And so the lesson we learned is that in the Russian speaking culture, there is a name to go with the idea of justifying one’s envious feelings and that is “white envy.”

The more thought I put into it, the more I realized that in my own culture we have the same concept, except I couldn’t put a name to it other than the harsh reality of self justification.

Benefits of Overcoming Envy

I’ve already mentioned anger and envy in the same sentence, and for good reason as envy and anger, as well as insecurity, general unhappiness, fear, intimidation and feelings of humiliation are all unhealthy emotions that commonly associate with envy.

Psychiatrists have pointed out for years that envy easily leads to physical symptoms like nausea and loss of appetite. Neuroscientists have also made the connection of envious feelings to physical pain, increased blood pressure and even hypertension and heart disease if this emotion is allowed to fester unchecked.

If continuously left undisciplined, the negative affects of envy can be devastating while the benefits when you overcome envy can result in improved health, happiness, contentment, confidence as well as physical, mental and spiritual well-being.

How to Overcome Envy

Stop comparing yourself to others. My most frequent feelings of envy appear when I start to compare myself to others. This is where I strive to shut down envious emotions because it only gets more difficult the longer they are allowed to run.

Envy comes from counting others blessings instead of our own.


Entitlement is not a virtue. There are so many forms of entitlement in today’s world that entire generations believe they deserve things simply by their existence. Don’t adopt this mindset. You and I must earn our way by doing, not just by being. So remember, when overcoming envy, entitlement is not a virtue.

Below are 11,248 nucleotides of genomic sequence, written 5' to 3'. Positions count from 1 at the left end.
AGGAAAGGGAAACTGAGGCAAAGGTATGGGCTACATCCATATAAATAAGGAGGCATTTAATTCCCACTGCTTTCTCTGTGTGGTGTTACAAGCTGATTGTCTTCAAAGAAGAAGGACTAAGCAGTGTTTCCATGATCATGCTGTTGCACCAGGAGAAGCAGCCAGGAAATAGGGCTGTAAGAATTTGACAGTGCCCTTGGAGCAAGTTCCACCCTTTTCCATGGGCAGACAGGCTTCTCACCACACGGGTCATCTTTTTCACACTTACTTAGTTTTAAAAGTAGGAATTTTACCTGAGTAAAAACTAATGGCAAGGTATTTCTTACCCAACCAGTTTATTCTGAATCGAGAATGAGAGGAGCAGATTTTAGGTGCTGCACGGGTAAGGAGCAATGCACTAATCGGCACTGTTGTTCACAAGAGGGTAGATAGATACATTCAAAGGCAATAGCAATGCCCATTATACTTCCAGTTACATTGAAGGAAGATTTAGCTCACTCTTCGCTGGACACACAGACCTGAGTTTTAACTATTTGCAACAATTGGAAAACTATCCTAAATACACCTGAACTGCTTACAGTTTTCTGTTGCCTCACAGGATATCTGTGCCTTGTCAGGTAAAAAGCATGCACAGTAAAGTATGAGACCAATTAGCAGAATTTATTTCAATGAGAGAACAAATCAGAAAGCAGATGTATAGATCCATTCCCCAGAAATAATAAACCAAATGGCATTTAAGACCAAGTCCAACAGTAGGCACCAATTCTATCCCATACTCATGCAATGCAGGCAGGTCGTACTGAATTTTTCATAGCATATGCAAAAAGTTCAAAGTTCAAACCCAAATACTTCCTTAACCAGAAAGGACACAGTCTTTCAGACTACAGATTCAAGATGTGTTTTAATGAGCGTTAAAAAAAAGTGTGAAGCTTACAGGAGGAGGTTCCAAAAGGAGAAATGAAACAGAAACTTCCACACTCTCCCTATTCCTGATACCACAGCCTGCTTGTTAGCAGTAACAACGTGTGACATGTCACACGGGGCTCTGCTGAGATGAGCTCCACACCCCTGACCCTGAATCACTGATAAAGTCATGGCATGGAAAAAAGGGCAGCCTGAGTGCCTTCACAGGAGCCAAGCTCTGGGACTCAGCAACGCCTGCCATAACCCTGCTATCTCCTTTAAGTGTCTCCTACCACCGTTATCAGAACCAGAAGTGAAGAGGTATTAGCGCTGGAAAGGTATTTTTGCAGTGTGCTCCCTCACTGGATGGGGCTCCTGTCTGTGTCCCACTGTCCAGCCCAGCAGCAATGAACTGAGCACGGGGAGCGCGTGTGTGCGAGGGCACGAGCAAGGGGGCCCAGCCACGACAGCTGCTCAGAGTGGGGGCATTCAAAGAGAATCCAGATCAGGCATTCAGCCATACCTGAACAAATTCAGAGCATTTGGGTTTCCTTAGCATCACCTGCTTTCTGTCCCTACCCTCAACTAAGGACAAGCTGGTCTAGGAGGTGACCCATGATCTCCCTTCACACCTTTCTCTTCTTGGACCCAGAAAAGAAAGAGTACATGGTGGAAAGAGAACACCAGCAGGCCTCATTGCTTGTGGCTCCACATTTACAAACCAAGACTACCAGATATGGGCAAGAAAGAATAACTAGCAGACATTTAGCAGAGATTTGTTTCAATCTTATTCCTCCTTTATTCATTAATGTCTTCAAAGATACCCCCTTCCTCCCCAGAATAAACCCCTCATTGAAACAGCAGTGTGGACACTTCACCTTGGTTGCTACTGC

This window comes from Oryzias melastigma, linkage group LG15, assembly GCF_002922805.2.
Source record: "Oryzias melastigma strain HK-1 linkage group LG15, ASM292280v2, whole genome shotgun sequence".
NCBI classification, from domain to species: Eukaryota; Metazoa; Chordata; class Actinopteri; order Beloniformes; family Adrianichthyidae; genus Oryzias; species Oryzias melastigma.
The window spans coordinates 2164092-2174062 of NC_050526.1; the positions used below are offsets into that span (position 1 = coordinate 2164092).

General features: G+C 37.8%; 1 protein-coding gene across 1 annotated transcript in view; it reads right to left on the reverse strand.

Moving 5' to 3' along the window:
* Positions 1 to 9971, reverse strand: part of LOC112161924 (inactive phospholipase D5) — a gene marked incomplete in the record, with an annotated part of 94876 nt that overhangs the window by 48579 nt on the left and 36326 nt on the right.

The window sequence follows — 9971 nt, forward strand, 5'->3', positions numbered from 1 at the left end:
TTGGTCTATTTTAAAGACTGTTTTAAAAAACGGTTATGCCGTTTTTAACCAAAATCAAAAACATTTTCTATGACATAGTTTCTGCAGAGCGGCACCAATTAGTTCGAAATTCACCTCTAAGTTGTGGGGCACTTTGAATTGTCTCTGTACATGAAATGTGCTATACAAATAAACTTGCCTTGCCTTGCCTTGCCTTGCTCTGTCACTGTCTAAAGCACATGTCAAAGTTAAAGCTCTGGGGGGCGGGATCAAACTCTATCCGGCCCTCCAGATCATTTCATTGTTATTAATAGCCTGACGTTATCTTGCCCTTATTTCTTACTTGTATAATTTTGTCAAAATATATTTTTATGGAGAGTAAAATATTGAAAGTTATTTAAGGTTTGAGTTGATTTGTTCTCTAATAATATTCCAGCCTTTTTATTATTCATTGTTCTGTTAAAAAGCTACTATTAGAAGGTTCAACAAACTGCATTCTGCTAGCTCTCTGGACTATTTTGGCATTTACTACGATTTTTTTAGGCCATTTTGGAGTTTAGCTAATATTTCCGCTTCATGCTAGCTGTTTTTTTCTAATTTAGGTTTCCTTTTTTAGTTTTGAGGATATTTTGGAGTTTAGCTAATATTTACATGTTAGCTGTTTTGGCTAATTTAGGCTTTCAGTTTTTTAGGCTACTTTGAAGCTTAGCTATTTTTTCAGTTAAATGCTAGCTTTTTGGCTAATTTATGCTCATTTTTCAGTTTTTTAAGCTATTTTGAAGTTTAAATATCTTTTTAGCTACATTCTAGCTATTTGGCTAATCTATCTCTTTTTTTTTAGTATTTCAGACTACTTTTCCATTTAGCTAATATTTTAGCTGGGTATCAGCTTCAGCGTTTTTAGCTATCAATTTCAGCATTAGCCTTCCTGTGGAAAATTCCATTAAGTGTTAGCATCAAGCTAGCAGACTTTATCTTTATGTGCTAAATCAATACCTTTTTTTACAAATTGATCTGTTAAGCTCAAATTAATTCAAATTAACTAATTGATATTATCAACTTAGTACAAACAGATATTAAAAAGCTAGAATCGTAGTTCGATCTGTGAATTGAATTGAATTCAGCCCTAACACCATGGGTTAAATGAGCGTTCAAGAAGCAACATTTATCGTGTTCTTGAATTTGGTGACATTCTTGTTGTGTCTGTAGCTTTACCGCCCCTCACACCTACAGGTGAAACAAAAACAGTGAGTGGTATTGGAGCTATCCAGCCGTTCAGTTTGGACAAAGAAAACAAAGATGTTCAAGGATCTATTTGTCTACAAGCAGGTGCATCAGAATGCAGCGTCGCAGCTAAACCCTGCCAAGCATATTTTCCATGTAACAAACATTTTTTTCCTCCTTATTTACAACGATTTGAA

Live your own calling. Realize that you are not just randomly taking up space on Earth. You have a reason. Find it, fill it. One of the books I enjoyed reading last year is It’s Your Call: What Are You Doing Here? by Gary Barkalow. I can recommend that book as well as Gary’s blog at The Noble Heart.

Be thankful, count your own blessings. What more can I say than this anonymous quote, “Envy comes from counting others blessings instead of our own.” -Unknown

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2 responses to “How to Identify and Overcome Envy”

  1. Jessica Harris Avatar

    A good post on being more self aware, but I wonder if a little envy can actually be a good thing?

    1. Gene Avatar

      HI Jessica, I’m glad you mentioned that and do believe you are correct about a little envy being a good thing. I think a little envy could be able to motivate us to do better or to work a little harder. I don’t know about others, but that is usually the case with me, and sometimes I have to watch the line and not allow myself to feel bad for not doing or obtaining what others have. Do you think this seems to be a pretty common consensus?